Technology’s Effect on the Holidays

By Nathalie Del Valle

The holidays arrived once again and families prepare to gather and catch up and bond with each other. However, the living room is almost completely silent as a few adults chat in the kitchen and the youngest members of the family sit silent on the couches, hypnotized by their devices.

Now, the dinner table is no longer a site of family unity; most of the time one or more members of the family are immersed in their phones and tuning out the rest of the family. The evolution of technology has brought along the rise of social media, connecting users to the outside world while disconnecting them from their loved ones.

During the holidays, many spend a lot of time taking pictures and posting it on social media. This is good to an extent— families share and save memories but it is not often that someone’s phone isn’t in their hand long after the memories have been captured.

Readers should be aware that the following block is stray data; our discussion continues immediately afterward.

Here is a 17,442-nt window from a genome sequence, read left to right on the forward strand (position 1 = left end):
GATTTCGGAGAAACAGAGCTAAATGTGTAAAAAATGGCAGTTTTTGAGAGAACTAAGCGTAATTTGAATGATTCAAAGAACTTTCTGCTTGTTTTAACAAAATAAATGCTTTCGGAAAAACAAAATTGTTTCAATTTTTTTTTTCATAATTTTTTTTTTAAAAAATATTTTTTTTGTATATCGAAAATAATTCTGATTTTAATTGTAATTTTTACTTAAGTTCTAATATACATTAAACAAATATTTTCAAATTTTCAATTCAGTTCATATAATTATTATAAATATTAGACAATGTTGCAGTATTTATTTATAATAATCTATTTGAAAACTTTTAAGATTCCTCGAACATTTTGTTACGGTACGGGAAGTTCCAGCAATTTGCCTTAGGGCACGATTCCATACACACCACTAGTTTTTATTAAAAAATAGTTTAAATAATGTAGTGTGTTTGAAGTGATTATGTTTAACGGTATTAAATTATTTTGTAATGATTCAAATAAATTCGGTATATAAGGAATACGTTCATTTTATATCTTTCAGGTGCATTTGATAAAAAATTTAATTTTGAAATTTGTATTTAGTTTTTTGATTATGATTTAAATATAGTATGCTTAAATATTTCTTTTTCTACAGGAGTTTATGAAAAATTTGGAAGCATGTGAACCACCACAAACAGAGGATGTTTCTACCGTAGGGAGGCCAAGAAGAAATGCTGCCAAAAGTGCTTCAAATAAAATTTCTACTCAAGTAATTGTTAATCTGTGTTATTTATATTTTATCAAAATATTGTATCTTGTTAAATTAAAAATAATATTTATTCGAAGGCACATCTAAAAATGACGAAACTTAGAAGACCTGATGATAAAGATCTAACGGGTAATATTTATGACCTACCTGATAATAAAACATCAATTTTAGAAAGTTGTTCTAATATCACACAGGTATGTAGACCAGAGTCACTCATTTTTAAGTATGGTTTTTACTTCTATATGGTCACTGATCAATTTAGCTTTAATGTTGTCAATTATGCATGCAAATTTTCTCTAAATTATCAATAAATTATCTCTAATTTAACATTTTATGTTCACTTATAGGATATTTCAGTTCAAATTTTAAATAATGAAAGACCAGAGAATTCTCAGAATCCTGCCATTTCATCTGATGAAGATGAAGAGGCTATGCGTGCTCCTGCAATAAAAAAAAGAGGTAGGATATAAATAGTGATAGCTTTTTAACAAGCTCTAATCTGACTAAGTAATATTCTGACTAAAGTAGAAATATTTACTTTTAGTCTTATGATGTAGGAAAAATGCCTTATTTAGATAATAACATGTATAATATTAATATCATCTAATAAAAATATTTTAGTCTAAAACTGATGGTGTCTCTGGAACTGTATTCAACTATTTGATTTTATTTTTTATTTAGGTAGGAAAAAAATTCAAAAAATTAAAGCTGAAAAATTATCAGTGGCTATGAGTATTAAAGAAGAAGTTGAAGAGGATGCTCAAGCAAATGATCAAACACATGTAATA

Times of coming together, like the holidays are meant to be, are turning into photoshoots and avoiding family.  Many are guilty of using their phones to ignore family at one point or another but it raises the question of what will happen to holidays in the future. It seems harmless at times but instead of living through the memories, it seems more important to cut the memories  short to capture them.

Children, less than two years old, are also on tablets and phones. In the past, children would be running around, playing with their toys; now, there are only a few kids who enjoy the outside as generations did before. Most children are growing up attached to the ever changing technology.

“Children’s absorption in technology, from texting to playing video games, does by their very nature limit their availability to communicate with their parents,” said Dr. Jim Taylor, a psychology specialist. “One study found that when the working parent arrived home after work, his or her children were so immersed in technology that the parent was greeted only 30 percent of the time and was totally ignored 50 percent of the time.”

It is not only children but adults who contribute to the rift technology has caused. While social media is beneficial for communicating with the family members and loved ones that couldn’t be present, it usually separates those who are present.

The holidays, the happiest times of the year, seem to have turned into a reunion of screens and keyboard clicks. Social media has its benefits year-round, but during the holidays it seems to continue to create a divide between families.   

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